Boeing failure to fix 737 Max cockpit light may draw FAA penalty

The fines could accrue quickly. The agency’s enforcement guidelines say large businesses such as Boeing can be assessed $3,000 to more than $34,000 per violation. That could be applied to each of the more than 300 planes on which the alert didn’t work.

 

Boeing Co. engineers discovered in 2017 that a software glitch had rendered a warning light on the newly introduced 737 Max inoperable on 80% of the planes. But the company chose not to fix it or to inform U.S. regulators.

 

The next year, a Lion Air jet suffered the malfunction the alert was designed to detect and crashed in the Java Sea. The lack of an alert was cited as a factor in the crash by Indonesian investigators and Boeing’s failure to fix it drew stiff condemnation from lawmakers and families of the victims.

 

Now the inoperable warning light is threatening to become a costly new headache for the planemaker: its absence on the jet violated U.S. Federal Aviation Administration regulations. The FAA is considering imposing civil penalties, according to documents and officials, which can amount to millions of dollars.

 

“A manufacturer cannot alter the airplane’s features after it has been certified," the then-acting head of the FAA, Daniel Elwell, said in a letter to lawmakers last July, referring to the malfunctioning alert.

 

The fines could accrue quickly. The agency’s enforcement guidelines say large businesses such as Boeing can be assessed $3,000 to more than $34,000 per violation. That could be applied to each of the more than 300 planes on which the alert didn’t work.

 

Moreover, a 2015 agreement to settle 13 separate investigations against Boeing -- some of them involving similar issues of aircraft certification -- gives the FAA a way to take swift action against the company. Boeing paid $12 million in that case, but could be assessed an additional $24 million if FAA finds the violations continued.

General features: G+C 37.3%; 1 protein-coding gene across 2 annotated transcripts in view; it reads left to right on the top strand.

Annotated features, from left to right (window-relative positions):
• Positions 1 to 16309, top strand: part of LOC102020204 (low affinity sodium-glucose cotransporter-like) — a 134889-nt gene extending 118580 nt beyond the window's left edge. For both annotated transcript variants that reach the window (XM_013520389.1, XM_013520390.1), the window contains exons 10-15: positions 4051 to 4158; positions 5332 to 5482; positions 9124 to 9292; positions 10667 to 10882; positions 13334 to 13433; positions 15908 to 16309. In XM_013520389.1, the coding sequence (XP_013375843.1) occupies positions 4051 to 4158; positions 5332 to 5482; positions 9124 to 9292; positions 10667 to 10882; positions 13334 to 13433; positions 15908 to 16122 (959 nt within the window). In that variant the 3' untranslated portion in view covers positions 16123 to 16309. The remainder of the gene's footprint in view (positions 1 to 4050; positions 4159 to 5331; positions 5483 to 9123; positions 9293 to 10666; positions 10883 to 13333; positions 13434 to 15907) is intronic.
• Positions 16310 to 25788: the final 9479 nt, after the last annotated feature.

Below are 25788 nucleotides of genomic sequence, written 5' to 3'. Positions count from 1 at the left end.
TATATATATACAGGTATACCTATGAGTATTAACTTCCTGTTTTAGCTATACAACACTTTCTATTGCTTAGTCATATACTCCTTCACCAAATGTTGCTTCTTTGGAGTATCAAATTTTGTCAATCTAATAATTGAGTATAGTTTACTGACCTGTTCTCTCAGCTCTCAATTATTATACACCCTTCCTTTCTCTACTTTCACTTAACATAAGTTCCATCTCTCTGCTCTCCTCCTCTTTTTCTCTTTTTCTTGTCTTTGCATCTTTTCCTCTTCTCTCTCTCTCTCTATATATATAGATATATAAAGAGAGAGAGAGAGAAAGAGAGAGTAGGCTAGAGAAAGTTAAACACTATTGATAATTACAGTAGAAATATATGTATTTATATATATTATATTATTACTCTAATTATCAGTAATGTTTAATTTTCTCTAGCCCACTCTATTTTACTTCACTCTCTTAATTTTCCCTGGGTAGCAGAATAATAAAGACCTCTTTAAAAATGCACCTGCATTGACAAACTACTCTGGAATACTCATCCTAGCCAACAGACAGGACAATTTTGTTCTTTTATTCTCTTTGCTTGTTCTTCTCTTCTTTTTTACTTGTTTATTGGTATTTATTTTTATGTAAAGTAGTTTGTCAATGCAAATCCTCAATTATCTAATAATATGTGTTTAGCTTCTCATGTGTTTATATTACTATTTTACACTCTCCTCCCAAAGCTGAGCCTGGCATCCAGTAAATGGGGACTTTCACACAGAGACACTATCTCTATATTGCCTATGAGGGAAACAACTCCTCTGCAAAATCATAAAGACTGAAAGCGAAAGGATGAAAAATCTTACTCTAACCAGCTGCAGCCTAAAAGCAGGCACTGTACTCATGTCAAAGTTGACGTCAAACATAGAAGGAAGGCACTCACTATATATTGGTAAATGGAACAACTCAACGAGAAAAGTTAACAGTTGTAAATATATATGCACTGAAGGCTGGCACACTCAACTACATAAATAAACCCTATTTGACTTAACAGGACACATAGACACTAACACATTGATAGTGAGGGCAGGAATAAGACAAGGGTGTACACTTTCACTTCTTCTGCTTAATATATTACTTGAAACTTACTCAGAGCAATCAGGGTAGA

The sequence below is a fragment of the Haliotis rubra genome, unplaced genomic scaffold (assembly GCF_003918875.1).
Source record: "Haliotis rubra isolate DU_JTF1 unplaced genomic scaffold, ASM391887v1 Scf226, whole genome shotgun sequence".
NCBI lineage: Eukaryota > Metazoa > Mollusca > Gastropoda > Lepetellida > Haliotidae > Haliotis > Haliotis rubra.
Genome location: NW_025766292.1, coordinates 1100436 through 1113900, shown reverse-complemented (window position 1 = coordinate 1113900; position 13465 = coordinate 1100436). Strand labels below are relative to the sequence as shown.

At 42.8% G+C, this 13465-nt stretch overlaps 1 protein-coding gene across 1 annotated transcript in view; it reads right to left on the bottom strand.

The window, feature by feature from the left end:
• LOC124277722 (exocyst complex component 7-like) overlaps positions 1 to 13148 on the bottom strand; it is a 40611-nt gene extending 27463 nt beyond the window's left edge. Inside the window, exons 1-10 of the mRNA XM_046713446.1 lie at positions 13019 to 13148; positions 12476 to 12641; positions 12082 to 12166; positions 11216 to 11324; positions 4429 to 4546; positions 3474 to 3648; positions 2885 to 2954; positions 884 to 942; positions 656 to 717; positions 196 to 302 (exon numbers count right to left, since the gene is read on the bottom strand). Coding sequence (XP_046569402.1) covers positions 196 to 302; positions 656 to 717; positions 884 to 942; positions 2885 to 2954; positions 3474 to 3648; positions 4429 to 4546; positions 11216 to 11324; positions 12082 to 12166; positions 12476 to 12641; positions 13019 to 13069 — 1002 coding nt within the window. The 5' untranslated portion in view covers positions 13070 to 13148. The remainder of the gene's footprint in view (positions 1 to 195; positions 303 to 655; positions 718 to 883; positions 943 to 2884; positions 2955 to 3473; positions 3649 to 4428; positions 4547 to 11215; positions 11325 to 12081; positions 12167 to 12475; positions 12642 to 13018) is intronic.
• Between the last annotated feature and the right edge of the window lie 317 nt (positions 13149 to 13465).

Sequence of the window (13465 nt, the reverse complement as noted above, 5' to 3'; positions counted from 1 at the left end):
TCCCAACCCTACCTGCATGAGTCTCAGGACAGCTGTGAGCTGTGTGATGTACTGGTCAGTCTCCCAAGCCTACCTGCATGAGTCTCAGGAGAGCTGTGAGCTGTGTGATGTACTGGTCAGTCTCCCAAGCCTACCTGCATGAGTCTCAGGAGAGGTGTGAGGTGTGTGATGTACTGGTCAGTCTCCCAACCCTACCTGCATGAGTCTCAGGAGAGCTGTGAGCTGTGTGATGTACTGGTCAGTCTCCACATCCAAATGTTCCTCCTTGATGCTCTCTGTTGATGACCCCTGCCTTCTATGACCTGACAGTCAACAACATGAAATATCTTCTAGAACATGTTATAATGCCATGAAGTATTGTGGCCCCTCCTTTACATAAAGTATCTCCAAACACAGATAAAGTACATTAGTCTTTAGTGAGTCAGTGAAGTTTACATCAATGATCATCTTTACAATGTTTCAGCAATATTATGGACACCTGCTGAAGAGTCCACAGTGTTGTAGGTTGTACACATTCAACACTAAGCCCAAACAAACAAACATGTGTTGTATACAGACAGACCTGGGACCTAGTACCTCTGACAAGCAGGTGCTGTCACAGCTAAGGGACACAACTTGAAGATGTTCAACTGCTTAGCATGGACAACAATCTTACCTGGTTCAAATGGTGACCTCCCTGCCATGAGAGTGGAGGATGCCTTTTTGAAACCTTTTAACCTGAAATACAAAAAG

At the very least, the failure to disclose the inoperative warning light combined with other recent disclosures by the company -- such as messages between employees mocking the FAA -- have significantly soured the relationship between the Chicago-based manufacturer and its regulator.

 

J.E. Murdock, who served as FAA’s chief counsel and acting deputy administrator in the 1980s, said he’d never seen anything like what he called Boeing’s recent “disregard" for norms during his four decades of working in the aviation sector.

 

“I don’t know how this came about, but it’s worrisome to me," Murdock said.

 

Boeing’s decision to withhold two troves of caustic and sarcastic text messages and emails between its employees from the FAA runs contrary to agency policy encouraging self-disclosure. Boeing had compiled at least some of the messages early last year, but didn’t disclose them to FAA until last fall and in January.

 

The FAA said in an emailed statement it doesn’t comment on potential enforcement actions.

 

Boeing spokesman Gordon Johndroe said the company wouldn’t comment on any possible open investigations. The company said it may be subject to unspecified penalties in a filing with the Securities and Exchange Commission last month, but said it didn’t anticipate a significant impact on its bottom line.

 

Crashes involving the 737 Max -- there was a second one in Ethiopia last March, in which the alert also didn’t work -- killed 346, grounded the plane worldwide and will cost the company an estimated $18.6 billion.

 

The U.S. Justice Department’s Criminal Division has gathered information about the plane through a grand jury. The SEC is also investigating whether Boeing properly disclosed issues with the plane to investors.

 

Congress is also looking into the disasters, including a provision of the law that permitted Boeing to designate employees to perform much of the Max certification functions on behalf of the agency. One such “designee" signed off on the decision not to immediately fix the warning light issue.

 


Comments